From movies to mu­sic, home en­ter­tain­ment has wholly em­braced Dolby Atmos. But what does it of­fer above reg­u­lar sur­round sound, and is now the best time to up­grade?

Australian T3 - - CONTENTS - Words: Steve May Pho­tog­ra­phy: Olly Cur­tis

Ev­ery­thing you need to know about Dolby Atmos sound, and how it can trans­form your home cin­ema

Ge­orge Lu­cas fa­mously said that sound was 50 per cent of the moviewatch­ing ex­pe­ri­ence. With Dolby Atmos, we think it could be a good deal more.

Ba­si­cally 3D for your ears, it’s the big­gest thing in home cin­ema au­dio since the launch of Dolby Dig­i­tal 5.1, and has opened up a to­tally new way for TV and films to de­liver sound.

A big change in Dolby Atmos is that sounds be­come ‘ob­ject-based’, rather than ‘chan­nel-based’ as in Dolby 5.1. With chan­nel-based tech, the en­gi­neers could direct sounds to spe­cific speak­ers. In an ob­ject-based sys­tem, au­dio de­sign­ers can place in­di­vid­ual sonic el­e­ments in­side a 3D sound­field, with their move­ment and po­si­tion re­flected by the speaker ar­range­ment. This tech­nol­ogy, says Dolby, cre­ates an ‘il­lu­sion of an in­fi­nite num­ber of speak­ers’ and it can fully im­merse you in the ac­tion.


Of course Dolby Atmos, like so many pro­pri­etary Dolby sound for­mats, made its de­but in the cin­ema. The award-win­ning Dis­ney Pixar’s Brave was the first movie re­leased with an Atmos sound­track, and the sound sys­tem has since be­come a com­mon at­tribute of pre­mium screens.

The loud­speaker ar­ray em­braces a 360-de­gree con­fig­u­ra­tion in a Dolby Atmos cin­ema. En­clo­sures reach right to the edge of the screen, bol­stered by ad­di­tional speak­ers over­head. Within a Dolby At­mosen­coded sound­track, ev­ery el­e­ment within a frame can ef­fec­tively be­come a sep­a­rate sound ob­ject. Adap­tive ren­der­ing in the cin­ema’s au­dio de­coder de­ter­mines ex­actly where a sound should be heard in any par­tic­u­lar theatre. So while the num­ber of loud­speak­ers in a screen may vary, man­dated by its size and lay­out, the lis­ten­ing ex­pe­ri­ence will be uni­form.

Dolby Atmos ar­rived in the home on the back of Blu-ray, but it’s since been adopted by stream­ing ser­vices and – in the UK – pre­mium TV providers such as Sky (us­ing the Sky Q plat­form). Atmos isn’t just for movies and TV shows, though: it has added a whole new level of re­al­ism to live broad­cast­ing. Sport led the way, but more re­cently Sky trans­mit­ted the Royal wed­ding in Dolby Atmos, and pumped out 19 hours of live mu­sic from the Isle of Wight Fes­ti­val 2018.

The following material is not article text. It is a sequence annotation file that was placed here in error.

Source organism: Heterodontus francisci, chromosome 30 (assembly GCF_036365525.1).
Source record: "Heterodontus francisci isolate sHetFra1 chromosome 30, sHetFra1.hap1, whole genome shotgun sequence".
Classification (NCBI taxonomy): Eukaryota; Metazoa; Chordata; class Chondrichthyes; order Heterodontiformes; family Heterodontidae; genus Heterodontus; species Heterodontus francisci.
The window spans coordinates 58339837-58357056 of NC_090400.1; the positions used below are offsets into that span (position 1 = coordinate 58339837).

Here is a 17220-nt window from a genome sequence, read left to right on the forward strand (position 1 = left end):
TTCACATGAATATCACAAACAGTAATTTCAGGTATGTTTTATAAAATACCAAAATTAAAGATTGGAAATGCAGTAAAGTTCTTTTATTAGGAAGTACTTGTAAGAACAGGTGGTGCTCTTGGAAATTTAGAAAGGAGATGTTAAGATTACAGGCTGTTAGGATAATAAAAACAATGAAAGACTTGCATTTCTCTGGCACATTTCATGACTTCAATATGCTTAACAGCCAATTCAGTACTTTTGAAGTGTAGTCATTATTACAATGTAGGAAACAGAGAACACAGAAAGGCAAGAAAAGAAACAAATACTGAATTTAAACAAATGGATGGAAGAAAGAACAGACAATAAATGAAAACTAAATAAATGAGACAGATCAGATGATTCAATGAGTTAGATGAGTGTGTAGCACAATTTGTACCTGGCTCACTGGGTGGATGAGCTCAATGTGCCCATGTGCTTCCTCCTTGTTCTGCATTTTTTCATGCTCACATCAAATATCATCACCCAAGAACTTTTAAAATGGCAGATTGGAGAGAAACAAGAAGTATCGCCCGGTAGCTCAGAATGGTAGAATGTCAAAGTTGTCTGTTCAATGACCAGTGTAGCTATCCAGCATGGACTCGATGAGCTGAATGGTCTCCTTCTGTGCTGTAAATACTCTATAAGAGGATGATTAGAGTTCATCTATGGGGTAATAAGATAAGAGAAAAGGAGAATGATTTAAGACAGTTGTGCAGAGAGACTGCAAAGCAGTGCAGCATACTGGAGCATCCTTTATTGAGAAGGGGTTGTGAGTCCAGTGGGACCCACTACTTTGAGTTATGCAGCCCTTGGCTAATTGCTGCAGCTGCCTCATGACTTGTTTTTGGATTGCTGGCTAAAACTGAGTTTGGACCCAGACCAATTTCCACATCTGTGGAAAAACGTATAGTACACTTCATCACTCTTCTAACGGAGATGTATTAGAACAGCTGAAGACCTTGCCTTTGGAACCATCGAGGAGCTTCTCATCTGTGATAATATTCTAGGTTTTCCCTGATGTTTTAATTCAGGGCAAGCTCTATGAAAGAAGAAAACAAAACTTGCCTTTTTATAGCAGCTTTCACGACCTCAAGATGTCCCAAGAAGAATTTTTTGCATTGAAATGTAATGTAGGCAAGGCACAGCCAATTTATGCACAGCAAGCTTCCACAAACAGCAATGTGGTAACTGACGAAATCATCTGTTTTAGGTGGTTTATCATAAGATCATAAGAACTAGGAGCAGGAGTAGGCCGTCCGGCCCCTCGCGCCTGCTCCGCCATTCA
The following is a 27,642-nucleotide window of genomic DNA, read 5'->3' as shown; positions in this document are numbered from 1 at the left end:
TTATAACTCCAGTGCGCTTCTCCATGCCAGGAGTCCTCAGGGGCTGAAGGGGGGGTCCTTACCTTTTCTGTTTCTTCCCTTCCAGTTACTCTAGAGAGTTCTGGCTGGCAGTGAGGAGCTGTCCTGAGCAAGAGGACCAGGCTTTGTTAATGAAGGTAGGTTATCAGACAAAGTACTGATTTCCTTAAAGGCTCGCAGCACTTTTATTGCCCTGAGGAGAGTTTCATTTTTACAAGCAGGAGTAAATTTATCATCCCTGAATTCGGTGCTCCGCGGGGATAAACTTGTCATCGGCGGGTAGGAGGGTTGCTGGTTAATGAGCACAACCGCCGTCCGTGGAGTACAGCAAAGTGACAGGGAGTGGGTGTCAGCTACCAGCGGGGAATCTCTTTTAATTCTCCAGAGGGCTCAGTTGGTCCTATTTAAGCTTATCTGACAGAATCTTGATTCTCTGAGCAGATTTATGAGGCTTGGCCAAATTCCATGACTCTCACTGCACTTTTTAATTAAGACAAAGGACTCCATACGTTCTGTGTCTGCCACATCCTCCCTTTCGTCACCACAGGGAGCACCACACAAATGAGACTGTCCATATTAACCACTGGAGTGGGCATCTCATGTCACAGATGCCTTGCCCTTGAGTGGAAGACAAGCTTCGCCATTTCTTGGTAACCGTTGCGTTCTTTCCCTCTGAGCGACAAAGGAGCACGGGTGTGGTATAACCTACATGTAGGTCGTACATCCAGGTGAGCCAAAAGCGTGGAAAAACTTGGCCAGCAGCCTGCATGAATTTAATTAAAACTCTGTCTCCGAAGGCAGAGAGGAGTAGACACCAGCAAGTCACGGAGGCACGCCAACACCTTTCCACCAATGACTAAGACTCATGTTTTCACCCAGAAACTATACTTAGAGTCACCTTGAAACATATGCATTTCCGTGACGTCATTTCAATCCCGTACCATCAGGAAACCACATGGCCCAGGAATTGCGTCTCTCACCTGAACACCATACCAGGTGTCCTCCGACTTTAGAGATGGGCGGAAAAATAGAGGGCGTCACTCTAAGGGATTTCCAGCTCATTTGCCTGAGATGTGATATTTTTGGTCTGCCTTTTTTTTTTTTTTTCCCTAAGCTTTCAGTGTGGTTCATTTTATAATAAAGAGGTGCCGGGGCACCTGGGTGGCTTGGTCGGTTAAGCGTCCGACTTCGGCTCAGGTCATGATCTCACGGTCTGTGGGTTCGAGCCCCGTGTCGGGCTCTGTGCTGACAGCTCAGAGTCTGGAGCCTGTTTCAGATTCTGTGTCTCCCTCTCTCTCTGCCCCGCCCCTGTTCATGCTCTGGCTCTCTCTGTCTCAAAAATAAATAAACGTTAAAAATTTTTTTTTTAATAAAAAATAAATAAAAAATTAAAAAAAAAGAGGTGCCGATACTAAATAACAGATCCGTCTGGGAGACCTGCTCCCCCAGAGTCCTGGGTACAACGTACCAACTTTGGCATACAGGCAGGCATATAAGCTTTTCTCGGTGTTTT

Cru­cially, Net­flix now streams Dolby Atmos-en­coded movies through its app on mul­ti­ple de­vices, and this spring Ap­ple will bring Dolby Atmos to Ap­ple TV 4K with tvOS 12, and prom­ises that iTunes will have the largest col­lec­tion of Dolby Atmos movies to date.


In its do­mes­tic guise, Dolby Atmos comes in all shapes and sizes. Home cin­ema sys­tems, built around an AV re­ceiver, of­fer the near­est you can cur­rently get to that fully im­mer­sive the­atri­cal ex­pe­ri­ence, through a com­bi­na­tion of reg­u­lar sur­round sound, with ei­ther five of seven speak­ers, plus ei­ther two or four height chan­nels (de­pend­ing on avail­able am­pli­fi­ca­tion).

A Dolby Atmos sur­round sys­tem with 5.1 sur­round and two-height 5.1 chan­nels is com­monly re­ferred to

as 5.1.2, while a 7.1 sys­tem with four-height chan­nels is 7.1.4. Add a sec­ond sub­woofer and this be­comes 7.2.4, and so on.

Dolby Atmos height is com­monly de­liv­ered via ded­i­cated up­fir­ing speak­ers (al­though if you have pro-style in-ceil­ing speak­ers, they’ll work too). By re­flect­ing sound off the ceil­ing, these Dolby-en­abled speak­ers fool your brain into think­ing that au­dio is gen­uinely com­ing from above. This tends to be how things work for ei­ther a sur­round sys­tem or a sound­bar, which will have the up­fir­ing speak­ers built into its driver ar­ray.

You can get a Dolby Atmos sound­bar with sep­a­rate rear speak­ers, such as the Sam­sung HW-K950 or Dam­son S Se­ries, which are de­signed to of­fer the best of both worlds, adding a level of true 3D sound with­out tak­ing up the space of a big set of speak­ers. But many mod­els have all of the speak­ers in­cluded in the sin­gle unit, as found on the Sony HT-Z9F or LG SK10Y. Ul­ti­mately, your choice of hard­ware will be driven by the space you use it in and the level of com­plex­ity you want.

Of course, com­pro­mises need to be made when keep­ing things sim­ple. While an AV re­ceiver, with a full com­ple­ment of speak­ers, of­fers the most ac­cu­rate Dolby Atmos ex­pe­ri­ence, a sound­bar will gen­er­ally only be able to cre­ate a sense of width and height, with­out a match­ing sense of over­head au­dio. But when com­pared to a stereo sound­bar, this im­proved scale should make the en­tire up­grade worth­while.